Many of the better hunting properties available today were once farms. Often the area around the old farmstead is grown up, almost a jungle, and the fields and old pastures are in planted pine or CRP grass. Unless the old farm house is good enough for a camp, the farmstead is ignored, sometimes for years, until the landowner wants to spend the money to have the area cleaned up and planted in something that produces cash.
Old, overgrown, farmsteads can be a paradise for mature bucks. First, if it is grown up in weeds and brush, with old dilapidated buildings around, it offers a lot of cover and is often a favorite bedding area. This is especially true if the area is ignored by humans. Second, if there was a smokehouse or outdoor toilet at the farm chances are good there is a saltlick at that site. And third, perhaps most important, many of these old farms had an orchard that contained a few apples. Most of the time these old apple trees are still alive and may be bearing a little fruit each year. If so, they can be improved to produce more fruit and if they are not bearing fruit, with a little work they can be brought into production. Do this and you have a food plot smack in the middle of a prime buck area.
Here is a three-step way you can manage abandoned apple, pear or crabapple trees to bring them back into production for deer food.
Step -one – Tree selection
Examine each of the apple trees around the old farmstead, look for an old orchard or along old fencerows. You may find apple trees in other parts of the old yard as they were often grown in several areas of many farmsteads. Select and mark with surveyors tape the healthiest trees. Remember apples require cross-pollination to bear fruit, so there must be an apple tree of another variety nearby. Also, they will cross-pollinate with a crabapple. Leave as many apple trees as you can for this reason.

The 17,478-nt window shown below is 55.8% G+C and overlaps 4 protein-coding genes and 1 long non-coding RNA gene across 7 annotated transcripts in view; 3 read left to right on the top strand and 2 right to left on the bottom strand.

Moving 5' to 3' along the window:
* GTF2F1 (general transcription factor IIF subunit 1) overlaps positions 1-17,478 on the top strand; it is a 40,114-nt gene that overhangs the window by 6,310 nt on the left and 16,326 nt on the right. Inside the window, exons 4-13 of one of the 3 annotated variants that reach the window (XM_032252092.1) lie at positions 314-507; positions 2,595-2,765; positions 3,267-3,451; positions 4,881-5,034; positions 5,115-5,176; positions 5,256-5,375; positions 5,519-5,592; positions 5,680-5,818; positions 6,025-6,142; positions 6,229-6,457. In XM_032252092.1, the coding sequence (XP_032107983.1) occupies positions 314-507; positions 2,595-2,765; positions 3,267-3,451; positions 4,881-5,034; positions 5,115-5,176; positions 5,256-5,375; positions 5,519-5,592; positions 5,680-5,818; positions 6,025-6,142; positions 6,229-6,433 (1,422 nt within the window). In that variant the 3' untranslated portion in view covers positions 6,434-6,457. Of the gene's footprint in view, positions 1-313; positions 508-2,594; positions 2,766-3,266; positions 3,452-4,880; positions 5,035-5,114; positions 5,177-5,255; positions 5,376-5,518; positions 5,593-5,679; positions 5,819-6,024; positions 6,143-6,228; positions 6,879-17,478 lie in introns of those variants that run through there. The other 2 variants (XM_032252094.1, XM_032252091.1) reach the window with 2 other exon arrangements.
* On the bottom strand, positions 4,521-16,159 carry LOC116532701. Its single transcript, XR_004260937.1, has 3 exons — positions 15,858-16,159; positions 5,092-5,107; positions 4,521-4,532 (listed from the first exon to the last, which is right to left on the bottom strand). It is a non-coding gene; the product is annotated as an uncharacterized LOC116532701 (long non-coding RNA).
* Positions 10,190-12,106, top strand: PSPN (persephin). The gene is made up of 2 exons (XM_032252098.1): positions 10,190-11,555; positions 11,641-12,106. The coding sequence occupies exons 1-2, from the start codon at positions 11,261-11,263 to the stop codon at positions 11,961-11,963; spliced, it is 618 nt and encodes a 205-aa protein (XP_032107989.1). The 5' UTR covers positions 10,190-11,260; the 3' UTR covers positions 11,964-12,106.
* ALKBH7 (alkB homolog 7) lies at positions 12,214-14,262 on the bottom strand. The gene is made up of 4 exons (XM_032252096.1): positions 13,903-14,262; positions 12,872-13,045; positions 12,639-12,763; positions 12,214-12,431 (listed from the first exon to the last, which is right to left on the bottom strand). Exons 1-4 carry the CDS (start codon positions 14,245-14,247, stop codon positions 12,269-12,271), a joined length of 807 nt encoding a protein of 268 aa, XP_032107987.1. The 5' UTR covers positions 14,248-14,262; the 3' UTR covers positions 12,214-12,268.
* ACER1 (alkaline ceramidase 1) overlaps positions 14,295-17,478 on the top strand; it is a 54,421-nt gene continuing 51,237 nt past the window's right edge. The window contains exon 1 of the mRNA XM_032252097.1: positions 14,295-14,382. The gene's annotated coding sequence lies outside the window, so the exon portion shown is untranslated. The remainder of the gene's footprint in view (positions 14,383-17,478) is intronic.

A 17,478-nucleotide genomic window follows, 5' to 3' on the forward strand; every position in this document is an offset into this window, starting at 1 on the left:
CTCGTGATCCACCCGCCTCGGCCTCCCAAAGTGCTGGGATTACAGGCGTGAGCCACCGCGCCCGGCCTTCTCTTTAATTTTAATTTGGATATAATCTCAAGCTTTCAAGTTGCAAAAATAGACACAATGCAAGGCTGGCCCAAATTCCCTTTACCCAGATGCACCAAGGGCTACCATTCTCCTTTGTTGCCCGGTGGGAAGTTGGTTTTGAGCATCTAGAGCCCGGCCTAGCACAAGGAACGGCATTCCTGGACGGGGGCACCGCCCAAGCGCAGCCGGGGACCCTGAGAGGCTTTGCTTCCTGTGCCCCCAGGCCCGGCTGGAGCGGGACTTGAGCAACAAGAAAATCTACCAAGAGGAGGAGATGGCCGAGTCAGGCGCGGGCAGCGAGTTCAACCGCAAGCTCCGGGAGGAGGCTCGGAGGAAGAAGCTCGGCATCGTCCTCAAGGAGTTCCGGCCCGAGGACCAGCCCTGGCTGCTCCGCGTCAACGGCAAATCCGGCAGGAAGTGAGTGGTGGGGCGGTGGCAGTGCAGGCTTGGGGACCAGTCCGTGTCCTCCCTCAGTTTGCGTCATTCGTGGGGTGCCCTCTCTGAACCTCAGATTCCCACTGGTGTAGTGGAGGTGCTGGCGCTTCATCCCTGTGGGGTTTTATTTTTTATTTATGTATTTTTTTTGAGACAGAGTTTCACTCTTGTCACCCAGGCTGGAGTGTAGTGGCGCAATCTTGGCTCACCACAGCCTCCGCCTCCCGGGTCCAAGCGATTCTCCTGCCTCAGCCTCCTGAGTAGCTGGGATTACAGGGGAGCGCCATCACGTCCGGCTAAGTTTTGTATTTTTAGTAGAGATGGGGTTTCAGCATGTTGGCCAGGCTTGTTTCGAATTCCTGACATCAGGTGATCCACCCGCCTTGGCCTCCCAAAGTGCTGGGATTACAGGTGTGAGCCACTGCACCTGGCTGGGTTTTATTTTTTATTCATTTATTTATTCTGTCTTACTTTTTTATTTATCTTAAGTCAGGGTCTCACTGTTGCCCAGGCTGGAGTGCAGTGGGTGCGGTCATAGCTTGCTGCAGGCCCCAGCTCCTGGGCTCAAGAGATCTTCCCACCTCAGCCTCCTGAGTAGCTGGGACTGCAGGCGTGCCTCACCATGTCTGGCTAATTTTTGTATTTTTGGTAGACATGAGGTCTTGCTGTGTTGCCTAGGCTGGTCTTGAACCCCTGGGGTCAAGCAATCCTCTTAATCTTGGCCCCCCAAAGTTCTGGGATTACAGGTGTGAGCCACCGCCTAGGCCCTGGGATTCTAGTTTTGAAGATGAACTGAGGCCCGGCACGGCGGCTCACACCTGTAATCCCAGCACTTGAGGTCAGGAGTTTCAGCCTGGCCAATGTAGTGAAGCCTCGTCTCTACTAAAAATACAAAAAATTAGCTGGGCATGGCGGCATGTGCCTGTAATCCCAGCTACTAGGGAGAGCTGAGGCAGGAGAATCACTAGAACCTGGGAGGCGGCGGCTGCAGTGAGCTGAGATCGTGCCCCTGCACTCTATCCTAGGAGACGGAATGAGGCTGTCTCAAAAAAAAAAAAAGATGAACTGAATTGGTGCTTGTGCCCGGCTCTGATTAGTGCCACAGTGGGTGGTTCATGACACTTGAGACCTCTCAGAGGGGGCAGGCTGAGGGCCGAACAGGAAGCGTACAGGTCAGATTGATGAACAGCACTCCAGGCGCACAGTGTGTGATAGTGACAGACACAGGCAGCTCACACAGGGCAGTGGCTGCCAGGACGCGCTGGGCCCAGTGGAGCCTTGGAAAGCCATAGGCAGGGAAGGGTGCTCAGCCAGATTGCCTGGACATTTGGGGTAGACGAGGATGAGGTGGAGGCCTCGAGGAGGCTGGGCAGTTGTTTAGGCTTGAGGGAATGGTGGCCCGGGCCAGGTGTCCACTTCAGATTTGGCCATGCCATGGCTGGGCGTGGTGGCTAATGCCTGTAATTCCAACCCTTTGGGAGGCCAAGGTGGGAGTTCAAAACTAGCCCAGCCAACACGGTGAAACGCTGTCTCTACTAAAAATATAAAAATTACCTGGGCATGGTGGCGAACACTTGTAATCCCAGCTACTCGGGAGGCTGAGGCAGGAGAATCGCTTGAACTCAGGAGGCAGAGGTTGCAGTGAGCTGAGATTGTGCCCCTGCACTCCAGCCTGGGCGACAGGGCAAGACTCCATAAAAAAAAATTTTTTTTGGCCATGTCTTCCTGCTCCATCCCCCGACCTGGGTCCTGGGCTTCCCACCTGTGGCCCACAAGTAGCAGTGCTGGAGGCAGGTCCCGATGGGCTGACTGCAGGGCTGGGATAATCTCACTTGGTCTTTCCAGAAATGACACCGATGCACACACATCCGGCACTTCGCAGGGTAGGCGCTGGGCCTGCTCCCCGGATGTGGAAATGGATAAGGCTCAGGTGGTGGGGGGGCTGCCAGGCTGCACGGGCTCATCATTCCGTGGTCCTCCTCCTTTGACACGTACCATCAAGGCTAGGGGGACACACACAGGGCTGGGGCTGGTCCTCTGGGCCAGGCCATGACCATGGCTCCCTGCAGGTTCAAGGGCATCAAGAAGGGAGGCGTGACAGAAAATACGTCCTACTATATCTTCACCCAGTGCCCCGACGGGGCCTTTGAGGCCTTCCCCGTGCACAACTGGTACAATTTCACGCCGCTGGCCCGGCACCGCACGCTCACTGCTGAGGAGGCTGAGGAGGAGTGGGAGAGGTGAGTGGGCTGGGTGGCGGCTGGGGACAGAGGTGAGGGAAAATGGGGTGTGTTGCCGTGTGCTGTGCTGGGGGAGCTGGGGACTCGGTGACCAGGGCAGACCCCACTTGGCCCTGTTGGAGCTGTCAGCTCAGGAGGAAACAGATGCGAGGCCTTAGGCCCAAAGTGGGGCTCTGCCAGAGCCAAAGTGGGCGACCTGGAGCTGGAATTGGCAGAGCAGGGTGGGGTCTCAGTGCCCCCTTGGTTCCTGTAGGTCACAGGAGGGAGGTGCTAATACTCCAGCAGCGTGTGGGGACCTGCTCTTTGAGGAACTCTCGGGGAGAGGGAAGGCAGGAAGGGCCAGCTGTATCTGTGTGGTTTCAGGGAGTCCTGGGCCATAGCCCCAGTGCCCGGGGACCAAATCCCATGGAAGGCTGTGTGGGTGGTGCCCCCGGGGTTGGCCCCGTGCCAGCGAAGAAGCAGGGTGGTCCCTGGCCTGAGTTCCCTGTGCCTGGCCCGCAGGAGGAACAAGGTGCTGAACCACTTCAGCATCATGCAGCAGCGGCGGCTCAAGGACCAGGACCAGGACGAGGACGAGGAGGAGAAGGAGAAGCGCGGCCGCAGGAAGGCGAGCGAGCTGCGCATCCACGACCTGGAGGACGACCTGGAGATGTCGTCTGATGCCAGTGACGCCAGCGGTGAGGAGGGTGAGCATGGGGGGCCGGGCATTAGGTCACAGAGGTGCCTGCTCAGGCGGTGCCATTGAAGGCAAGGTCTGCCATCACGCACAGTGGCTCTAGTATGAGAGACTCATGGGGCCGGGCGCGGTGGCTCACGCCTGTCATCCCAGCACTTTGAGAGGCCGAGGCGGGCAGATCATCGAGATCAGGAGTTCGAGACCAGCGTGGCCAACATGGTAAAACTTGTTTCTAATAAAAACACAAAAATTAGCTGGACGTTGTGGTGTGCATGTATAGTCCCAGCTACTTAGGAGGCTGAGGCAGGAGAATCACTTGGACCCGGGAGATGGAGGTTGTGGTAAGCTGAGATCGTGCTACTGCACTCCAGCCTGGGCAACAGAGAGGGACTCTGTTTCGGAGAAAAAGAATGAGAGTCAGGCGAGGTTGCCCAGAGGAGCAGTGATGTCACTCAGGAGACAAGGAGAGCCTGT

Apple trees require lots of direct sunlight to produce fruit and they don’t do well when there is a lot of competition from shrubs and trees growing under and near the tree. Remove all shrubs and trees that are growing next to, under or over shadowing the apple trees.
Step-two – Pruning, year one
Apples are produced on young fruiting wood and old unmanaged apple trees have lots of limbs and branches that are not fruit producers. Pruning will be necessary to reduce the amount of old wood, encourage the growth of new wood and get sunlight into the tree. It’s well worth the effort as apple trees that have been managed for four or five years will produce three to four times the fruit of an unmanaged tree.
Always, plan on doing your annual pruning in the early spring, after the last frost, but before the tree blooms.
Start your pruning by removing all the dead branches and limbs from the tree. Using a pruning saw or pruning shears cut the dead limbs as close to the living tissue as possible.
Next, in the tree’s canopy remove no more than one-third of the limbs to reduce the tree’s height and to let more sunlight into the tree.
Fertilize the tree with 3 pounds of 6-24-24 fertilizer in a band spread around the drip line. Do this each year.
Step-three – Annual pruning
Open up thick clusters of small branches by pruning out those which are rubbing against one another, growing into one another, or have died. Never remove more than one-third of the live growth of the tree.
This old apple tree rarely bears fruit but with some pruning it could become a food plot.
After two years of careful pruning and fertilization it was brought back into production.
Apples on the ground can become a deer magnet.